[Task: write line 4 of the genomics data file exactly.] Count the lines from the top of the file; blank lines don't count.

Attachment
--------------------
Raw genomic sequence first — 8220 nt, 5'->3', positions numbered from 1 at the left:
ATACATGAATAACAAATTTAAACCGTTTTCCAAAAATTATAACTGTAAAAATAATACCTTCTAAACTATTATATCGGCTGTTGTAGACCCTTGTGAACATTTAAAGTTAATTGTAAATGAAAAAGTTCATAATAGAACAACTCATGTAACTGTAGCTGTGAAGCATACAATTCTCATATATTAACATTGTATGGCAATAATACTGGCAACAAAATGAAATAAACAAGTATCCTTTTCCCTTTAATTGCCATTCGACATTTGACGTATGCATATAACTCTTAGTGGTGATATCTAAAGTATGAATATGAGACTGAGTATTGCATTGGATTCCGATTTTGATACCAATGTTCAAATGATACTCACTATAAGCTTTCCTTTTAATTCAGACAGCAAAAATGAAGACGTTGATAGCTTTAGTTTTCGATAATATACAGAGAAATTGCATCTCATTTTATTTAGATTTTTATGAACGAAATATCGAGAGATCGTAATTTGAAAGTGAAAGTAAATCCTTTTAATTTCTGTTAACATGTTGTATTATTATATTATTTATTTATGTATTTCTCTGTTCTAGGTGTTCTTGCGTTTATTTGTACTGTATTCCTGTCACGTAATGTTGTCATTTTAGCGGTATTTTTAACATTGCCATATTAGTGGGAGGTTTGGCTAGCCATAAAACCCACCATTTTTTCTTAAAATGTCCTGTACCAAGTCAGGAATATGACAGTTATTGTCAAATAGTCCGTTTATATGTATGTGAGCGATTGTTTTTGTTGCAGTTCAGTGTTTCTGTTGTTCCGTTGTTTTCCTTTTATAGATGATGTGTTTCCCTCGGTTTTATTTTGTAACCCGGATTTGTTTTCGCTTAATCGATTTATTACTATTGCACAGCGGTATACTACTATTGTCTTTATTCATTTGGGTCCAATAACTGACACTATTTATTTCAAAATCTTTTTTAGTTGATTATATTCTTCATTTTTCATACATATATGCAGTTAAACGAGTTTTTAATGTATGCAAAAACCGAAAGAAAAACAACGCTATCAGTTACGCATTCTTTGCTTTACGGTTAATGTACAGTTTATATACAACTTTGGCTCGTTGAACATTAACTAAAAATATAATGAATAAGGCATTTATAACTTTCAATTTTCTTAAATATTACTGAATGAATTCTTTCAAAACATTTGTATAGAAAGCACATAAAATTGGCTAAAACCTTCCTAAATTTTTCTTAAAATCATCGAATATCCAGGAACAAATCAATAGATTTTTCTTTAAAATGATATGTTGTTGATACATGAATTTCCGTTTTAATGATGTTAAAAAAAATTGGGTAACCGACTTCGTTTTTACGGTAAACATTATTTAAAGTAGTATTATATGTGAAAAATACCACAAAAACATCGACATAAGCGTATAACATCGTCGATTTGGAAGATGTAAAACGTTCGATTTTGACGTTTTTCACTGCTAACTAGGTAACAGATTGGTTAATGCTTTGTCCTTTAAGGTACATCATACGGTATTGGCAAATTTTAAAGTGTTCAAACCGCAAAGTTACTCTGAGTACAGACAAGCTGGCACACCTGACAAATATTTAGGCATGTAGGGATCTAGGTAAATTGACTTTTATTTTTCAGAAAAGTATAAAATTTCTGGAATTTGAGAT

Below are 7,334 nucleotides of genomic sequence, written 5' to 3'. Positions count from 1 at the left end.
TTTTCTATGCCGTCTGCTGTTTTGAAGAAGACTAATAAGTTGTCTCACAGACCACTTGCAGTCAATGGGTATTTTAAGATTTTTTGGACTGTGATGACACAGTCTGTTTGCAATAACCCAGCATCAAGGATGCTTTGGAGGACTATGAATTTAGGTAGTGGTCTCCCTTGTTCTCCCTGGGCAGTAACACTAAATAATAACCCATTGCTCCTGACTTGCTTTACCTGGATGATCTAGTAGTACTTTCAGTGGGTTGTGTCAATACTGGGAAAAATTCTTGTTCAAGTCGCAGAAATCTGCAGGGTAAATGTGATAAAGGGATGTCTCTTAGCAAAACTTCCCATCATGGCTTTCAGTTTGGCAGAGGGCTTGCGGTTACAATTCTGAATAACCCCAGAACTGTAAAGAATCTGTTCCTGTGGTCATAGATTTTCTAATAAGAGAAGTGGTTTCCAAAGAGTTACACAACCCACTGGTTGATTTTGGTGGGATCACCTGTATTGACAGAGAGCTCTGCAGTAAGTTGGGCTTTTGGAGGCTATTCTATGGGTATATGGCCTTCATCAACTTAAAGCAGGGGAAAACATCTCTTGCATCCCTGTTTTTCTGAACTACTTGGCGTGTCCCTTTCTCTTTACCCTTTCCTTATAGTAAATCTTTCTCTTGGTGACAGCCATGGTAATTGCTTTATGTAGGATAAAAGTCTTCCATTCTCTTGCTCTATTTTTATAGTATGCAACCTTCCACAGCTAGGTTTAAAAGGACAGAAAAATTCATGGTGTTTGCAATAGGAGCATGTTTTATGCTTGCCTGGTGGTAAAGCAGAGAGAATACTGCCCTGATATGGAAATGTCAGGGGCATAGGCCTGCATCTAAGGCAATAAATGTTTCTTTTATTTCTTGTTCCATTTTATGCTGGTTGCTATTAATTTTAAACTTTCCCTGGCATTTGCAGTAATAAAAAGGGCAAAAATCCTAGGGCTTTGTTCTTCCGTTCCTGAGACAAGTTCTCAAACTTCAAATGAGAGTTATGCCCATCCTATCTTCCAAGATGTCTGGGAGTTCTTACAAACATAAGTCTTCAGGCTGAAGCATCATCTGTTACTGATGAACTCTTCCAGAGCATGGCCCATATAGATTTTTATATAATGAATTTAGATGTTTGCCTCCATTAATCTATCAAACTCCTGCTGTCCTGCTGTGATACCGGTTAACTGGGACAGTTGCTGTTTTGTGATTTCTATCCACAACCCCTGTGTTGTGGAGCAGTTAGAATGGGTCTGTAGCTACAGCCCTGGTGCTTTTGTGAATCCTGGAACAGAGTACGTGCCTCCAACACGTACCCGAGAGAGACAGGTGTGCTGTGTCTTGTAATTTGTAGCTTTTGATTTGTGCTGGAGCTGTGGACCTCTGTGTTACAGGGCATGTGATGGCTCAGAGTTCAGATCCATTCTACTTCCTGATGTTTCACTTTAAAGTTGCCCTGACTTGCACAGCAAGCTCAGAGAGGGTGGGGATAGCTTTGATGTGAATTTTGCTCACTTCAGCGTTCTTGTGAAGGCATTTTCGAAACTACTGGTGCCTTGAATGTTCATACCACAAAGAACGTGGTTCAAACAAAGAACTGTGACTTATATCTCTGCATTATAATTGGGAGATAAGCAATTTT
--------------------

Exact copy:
TTTTCTATGCCGTCTGCTGTTTTGAAGAAGACTAATAAGTTGTCTCACAGACCACTTGCAGTCAATGGGTATTTTAAGATTTTTTGGACTGTGATGACACAGTCTGTTTGCAATAACCCAGCATCAAGGATGCTTTGGAGGACTATGAATTTAGGTAGTGGTCTCCCTTGTTCTCCCTGGGCAGTAACACTAAATAATAACCCATTGCTCCTGACTTGCTTTACCTGGATGATCTAGTAGTACTTTCAGTGGGTTGTGTCAATACTGGGAAAAATTCTTGTTCAAGTCGCAGAAATCTGCAGGGTAAATGTGATAAAGGGATGTCTCTTAGCAAAACTTCCCATCATGGCTTTCAGTTTGGCAGAGGGCTTGCGGTTACAATTCTGAATAACCCCAGAACTGTAAAGAATCTGTTCCTGTGGTCATAGATTTTCTAATAAGAGAAGTGGTTTCCAAAGAGTTACACAACCCACTGGTTGATTTTGGTGGGATCACCTGTATTGACAGAGAGCTCTGCAGTAAGTTGGGCTTTTGGAGGCTATTCTATGGGTATATGGCCTTCATCAACTTAAAGCAGGGGAAAACATCTCTTGCATCCCTGTTTTTCTGAACTACTTGGCGTGTCCCTTTCTCTTTACCCTTTCCTTATAGTAAATCTTTCTCTTGGTGACAGCCATGGTAATTGCTTTATGTAGGATAAAAGTCTTCCATTCTCTTGCTCTATTTTTATAGTATGCAACCTTCCACAGCTAGGTTTAAAAGGACAGAAAAATTCATGGTGTTTGCAATAGGAGCATGTTTTATGCTTGCCTGGTGGTAAAGCAGAGAGAATACTGCCCTGATATGGAAATGTCAGGGGCATAGGCCTGCATCTAAGGCAATAAATGTTTCTTTTATTTCTTGTTCCATTTTATGCTGGTTGCTATTAATTTTAAACTTTCCCTGGCATTTGCAGTAATAAAAAGGGCAAAAATCCTAGGGCTTTGTTCTTCCGTTCCTGAGACAAGTTCTCAAACTTCAAATGAGAGTTATGCCCATCCTATCTTCCAAGATGTCTGGGAGTTCTTACAAACATAAGTCTTCAGGCTGAAGCATCATCTGTTACTGATGAACTCTTCCAGAGCATGGCCCATATAGATTTTTATATAATGAATTTAGATGTTTGCCTCCATTAATCTATCAAACTCCTGCTGTCCTGCTGTGATACCGGTTAACTGGGACAGTTGCTGTTTTGTGATTTCTATCCACAACCCCTGTGTTGTGGAGCAGTTAGAATGGGTCTGTAGCTACAGCCCTGGTGCTTTTGTGAATCCTGGAACAGAGTACGTGCCTCCAACACGTACCCGAGAGAGACAGGTGTGCTGTGTCTTGTAATTTGTAGCTTTTGATTTGTGCTGGAGCTGTGGACCTCTGTGTTACAGGGCATGTGATGGCTCAGAGTTCAGATCCATTCTACTTCCTGATGTTTCACTTTAAAGTTGCCCTGACTTGCACAGCAAGCTCAGAGAGGGTGGGGATAGCTTTGATGTGAATTTTGCTCACTTCAGCGTTCTTGTGAAGGCATTTTCGAAACTACTGGTGCCTTGAATGTTCATACCACAAAGAACGTGGTTCAAACAAAGAACTGTGACTTATATCTCTGCATTATAATTGGGAGATAAGCAATTTT